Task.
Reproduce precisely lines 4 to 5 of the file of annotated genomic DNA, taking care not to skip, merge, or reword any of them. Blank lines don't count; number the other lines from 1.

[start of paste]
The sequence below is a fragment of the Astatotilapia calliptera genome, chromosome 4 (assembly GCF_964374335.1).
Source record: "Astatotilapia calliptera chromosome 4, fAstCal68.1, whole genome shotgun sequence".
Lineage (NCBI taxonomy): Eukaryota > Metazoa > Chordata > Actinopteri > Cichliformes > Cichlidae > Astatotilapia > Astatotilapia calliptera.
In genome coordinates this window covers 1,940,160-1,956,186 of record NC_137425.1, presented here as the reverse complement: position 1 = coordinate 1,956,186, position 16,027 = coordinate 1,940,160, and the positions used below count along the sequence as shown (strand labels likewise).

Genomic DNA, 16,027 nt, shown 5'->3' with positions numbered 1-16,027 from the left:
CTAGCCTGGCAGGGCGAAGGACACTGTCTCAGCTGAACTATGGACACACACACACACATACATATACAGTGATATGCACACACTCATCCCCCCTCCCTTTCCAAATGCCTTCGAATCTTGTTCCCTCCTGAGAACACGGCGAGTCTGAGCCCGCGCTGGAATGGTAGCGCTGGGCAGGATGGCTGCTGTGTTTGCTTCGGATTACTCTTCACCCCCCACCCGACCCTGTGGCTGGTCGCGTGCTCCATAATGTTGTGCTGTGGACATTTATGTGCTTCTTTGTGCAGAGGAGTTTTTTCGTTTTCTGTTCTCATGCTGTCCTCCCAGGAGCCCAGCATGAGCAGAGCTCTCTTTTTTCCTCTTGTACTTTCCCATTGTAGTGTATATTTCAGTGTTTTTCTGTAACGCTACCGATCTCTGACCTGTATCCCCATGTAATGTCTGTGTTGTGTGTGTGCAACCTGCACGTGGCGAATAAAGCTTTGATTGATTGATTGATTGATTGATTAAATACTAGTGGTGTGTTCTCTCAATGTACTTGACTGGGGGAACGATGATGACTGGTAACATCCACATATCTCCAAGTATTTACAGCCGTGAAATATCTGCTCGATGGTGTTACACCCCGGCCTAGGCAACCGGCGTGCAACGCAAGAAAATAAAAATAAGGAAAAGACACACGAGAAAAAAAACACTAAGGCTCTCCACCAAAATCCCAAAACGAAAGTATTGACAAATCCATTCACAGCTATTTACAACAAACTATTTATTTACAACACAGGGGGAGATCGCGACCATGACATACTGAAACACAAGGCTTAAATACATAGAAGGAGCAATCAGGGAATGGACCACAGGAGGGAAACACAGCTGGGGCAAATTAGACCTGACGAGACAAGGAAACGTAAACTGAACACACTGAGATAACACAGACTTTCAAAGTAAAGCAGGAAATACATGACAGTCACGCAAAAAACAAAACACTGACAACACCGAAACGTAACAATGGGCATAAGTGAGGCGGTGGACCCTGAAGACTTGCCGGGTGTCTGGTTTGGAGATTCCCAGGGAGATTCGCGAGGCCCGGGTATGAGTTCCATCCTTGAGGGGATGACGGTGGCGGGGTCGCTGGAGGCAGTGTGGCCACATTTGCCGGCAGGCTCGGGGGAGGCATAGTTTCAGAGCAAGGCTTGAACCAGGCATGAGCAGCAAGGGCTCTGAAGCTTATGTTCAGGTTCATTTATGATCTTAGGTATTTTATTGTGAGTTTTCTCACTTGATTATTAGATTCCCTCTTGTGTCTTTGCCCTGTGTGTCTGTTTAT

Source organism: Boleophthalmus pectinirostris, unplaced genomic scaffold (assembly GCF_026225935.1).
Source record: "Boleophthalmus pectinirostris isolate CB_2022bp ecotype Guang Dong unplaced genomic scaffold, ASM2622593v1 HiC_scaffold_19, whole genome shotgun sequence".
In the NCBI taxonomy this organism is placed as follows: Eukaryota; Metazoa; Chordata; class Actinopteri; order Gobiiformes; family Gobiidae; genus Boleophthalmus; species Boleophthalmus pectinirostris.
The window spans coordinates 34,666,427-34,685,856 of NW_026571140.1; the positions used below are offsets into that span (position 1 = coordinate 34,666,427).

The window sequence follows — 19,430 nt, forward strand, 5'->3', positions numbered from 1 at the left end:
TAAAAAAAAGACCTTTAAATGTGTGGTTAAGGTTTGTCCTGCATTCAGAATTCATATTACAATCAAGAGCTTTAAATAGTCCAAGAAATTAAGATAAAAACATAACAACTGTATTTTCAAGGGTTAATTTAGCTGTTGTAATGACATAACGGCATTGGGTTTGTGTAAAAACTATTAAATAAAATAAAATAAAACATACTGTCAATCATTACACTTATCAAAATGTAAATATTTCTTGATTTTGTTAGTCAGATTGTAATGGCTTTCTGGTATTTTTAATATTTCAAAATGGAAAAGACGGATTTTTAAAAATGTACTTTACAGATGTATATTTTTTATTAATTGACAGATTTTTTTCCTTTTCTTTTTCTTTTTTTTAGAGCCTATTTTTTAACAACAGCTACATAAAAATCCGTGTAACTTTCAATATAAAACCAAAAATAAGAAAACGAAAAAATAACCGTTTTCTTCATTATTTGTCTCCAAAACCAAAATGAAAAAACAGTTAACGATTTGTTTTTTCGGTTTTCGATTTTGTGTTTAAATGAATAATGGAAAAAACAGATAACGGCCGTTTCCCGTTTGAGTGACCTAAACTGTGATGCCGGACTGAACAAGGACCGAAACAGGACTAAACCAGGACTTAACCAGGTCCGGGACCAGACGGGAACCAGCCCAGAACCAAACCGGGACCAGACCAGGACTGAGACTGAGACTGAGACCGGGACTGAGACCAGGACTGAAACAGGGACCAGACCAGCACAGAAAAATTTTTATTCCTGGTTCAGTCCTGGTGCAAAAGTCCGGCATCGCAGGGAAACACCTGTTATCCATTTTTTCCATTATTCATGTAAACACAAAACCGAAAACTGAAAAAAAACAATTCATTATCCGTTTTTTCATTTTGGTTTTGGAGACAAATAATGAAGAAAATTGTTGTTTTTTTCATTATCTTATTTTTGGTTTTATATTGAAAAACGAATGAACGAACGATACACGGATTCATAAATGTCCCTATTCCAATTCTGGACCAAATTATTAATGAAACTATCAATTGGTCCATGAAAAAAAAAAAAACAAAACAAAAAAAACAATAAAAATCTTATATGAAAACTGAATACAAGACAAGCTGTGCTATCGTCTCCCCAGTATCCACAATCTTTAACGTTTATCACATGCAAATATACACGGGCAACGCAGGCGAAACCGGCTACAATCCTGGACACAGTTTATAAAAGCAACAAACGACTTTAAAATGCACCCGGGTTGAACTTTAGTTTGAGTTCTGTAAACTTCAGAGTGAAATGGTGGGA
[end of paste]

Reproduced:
In genome coordinates this window covers 1,940,160-1,956,186 of record NC_137425.1, presented here as the reverse complement: position 1 = coordinate 1,956,186, position 16,027 = coordinate 1,940,160, and the positions used below count along the sequence as shown (strand labels likewise).

Genomic DNA, 16,027 nt, shown 5'->3' with positions numbered 1-16,027 from the left: